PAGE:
Don John, the illegitimate brother of Don Pedro, has been defeated in his attempt to usurp his brother’s position. Not only that, he has come to despise Claudio, who is Don Pedro’s most trusted companion. Jealous of both for denying him what he feels is rightly his due, Don John seeks revenge against them. Borachio devises a plan that might effectively destroy all. Margaret, Hero’s friend, has been in love with Borachio for some time. Borachio suggests that he make love to Margaret (who will be dressed to look more like Hero) in an open window. Don John will bring Don Pedro and Claudio by as this is occurring so that it will appear that Hero is unfaithful to Claudio on the night before their wedding. Not only will this separate the close bond between Don Pedro and Claudio (for it was Don Pedro who brought the couple together in the first place), but it will destroy Claudio. The fact that Hero and her father will also be destroyed is of little consequence, since they are in close association with the “enemy” anyway. Don John agrees to this plan, and will get Don Pedro and Claudio to pass before the window as Borachio is seemingly making love to Hero.
Essential Passage 3:Act 5, Scene 1, Lines 251-282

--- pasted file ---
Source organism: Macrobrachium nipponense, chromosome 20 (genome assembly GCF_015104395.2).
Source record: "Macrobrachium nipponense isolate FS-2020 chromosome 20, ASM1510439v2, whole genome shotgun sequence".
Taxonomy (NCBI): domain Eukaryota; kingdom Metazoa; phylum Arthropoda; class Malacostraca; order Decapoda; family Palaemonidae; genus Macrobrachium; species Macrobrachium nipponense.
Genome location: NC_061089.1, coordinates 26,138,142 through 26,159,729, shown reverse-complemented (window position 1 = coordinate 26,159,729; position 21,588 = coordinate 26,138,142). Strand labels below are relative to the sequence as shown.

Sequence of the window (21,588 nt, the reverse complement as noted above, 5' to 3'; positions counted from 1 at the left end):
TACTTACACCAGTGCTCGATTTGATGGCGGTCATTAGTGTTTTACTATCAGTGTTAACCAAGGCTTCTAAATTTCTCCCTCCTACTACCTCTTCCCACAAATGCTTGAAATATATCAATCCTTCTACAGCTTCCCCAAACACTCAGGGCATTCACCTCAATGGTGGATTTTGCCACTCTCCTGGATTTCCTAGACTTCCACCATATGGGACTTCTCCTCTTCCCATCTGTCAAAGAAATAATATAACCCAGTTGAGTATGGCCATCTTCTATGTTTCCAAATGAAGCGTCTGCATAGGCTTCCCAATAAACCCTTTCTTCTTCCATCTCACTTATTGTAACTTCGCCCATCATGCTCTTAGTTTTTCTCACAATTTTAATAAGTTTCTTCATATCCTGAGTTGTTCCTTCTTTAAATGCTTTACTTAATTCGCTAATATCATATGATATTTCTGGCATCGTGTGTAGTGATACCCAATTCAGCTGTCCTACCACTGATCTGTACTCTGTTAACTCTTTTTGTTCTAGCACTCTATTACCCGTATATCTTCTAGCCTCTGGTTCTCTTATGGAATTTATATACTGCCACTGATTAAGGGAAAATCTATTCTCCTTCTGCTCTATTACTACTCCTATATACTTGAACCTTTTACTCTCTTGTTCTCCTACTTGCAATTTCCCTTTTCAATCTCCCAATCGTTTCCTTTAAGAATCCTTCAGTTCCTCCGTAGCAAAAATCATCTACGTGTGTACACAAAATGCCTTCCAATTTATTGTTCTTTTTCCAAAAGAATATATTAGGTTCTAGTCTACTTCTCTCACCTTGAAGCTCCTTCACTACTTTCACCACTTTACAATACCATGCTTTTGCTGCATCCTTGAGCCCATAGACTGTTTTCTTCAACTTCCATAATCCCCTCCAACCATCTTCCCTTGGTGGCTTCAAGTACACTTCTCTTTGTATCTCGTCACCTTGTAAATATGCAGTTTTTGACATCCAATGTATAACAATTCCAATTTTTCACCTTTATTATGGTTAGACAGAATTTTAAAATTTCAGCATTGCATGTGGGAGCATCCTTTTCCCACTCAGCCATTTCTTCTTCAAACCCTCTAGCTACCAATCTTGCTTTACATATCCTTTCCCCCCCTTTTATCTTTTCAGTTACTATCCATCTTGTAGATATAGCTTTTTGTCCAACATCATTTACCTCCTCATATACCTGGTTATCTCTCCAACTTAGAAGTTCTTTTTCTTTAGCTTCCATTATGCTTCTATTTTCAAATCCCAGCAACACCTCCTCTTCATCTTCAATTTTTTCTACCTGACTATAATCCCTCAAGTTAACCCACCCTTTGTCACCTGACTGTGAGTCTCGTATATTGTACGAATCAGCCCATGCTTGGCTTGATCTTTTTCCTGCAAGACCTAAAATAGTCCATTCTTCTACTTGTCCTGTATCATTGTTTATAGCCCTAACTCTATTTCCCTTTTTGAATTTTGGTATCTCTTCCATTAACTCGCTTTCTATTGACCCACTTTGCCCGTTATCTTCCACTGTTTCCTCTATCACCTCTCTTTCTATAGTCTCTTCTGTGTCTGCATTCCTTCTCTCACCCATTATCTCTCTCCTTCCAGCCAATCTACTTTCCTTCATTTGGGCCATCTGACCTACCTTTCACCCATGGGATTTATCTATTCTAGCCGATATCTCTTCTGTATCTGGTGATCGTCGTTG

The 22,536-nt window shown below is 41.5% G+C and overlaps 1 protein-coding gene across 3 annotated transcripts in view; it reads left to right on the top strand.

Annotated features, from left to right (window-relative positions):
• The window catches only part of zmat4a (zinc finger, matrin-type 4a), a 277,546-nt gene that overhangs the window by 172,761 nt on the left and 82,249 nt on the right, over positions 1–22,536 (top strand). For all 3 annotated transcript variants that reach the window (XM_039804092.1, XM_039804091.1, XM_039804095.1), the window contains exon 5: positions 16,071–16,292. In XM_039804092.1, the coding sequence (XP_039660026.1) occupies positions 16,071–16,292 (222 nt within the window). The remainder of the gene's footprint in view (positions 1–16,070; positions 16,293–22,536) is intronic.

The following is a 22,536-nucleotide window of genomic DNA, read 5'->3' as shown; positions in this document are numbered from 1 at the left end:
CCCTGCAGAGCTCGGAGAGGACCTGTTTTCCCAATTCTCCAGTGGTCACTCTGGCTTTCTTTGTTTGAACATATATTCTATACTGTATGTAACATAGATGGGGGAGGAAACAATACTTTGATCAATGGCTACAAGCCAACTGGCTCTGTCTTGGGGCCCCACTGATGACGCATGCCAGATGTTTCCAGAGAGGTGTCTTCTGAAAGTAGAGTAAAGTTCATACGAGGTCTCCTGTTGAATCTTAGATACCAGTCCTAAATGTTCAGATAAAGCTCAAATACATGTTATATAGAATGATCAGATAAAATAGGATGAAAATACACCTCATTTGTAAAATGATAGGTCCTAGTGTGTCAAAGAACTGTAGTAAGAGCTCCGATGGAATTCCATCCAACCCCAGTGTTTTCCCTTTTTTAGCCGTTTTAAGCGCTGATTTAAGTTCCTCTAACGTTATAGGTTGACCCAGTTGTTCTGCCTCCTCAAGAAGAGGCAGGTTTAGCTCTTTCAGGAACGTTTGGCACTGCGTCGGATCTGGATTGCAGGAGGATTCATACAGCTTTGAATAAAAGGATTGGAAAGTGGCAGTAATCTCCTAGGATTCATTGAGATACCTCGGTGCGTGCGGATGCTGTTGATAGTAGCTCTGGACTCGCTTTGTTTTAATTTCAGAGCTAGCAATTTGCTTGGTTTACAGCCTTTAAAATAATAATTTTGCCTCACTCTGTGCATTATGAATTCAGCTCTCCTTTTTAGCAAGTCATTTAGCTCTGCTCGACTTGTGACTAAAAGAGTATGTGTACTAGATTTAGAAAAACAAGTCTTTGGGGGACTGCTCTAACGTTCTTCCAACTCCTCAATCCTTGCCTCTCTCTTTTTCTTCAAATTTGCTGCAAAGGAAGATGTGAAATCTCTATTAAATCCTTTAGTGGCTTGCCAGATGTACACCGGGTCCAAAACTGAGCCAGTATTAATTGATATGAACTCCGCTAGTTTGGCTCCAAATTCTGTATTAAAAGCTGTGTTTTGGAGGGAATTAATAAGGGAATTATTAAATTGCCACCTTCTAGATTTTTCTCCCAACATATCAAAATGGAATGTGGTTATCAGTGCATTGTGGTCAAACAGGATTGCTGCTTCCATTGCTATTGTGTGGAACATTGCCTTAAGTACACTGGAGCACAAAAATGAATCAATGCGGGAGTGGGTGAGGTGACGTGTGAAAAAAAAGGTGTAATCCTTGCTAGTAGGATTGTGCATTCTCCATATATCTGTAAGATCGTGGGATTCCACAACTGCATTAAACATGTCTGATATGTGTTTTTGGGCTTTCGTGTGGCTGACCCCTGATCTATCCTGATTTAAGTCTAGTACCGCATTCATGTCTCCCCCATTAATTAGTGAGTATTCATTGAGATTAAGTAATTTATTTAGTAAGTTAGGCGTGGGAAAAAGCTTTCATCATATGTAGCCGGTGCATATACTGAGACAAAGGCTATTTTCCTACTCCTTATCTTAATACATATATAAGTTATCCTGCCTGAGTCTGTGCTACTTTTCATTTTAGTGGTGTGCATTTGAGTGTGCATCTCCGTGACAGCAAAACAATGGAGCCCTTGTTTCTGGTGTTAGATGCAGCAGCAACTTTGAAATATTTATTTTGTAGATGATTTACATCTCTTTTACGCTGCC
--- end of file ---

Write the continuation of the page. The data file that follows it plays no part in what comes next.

LEONATO: Art thou the slave that with thy breath hast killed Mine innocent child?BORACHIO: Yea, even I alone.LEONATO: No, not so, villain! thou beliest thyself. Here stand a pair of honourable men— A third is fled—that had a hand in it. I thank you princes for my daughter's death. Record it with your high and worthy deeds. 'Twas bravely done, if you bethink you of it.CLAUDIO: I know not how to pray your patience; Yet I must speak. Choose your revenge yourself; Impose me to what penance your invention Can lay upon my sin. Yet sinned I not But in mistaking.DON PEDRO: By my soul, nor I! And yet, to satisfy this good old man, I would bend under any heavy weight That he'll enjoin me to.LEONATO: I cannot bid you bid my daughter live; That were impossible; but I pray you both, Possess the people in Messina here How innocent she died; and if your love Can labour aught in sad invention, Hang her an epitaph upon her tomb, And sing it to her bones—sing it to-night. To-morrow morning come you to my house, And since you could not be my son-in-law, Be yet my nephew. My brother hath a daughter, Almost the copy of my child that's dead, And she alone is heir to both of us. Give her the right you should have giv'n her cousin, And so dies my revenge.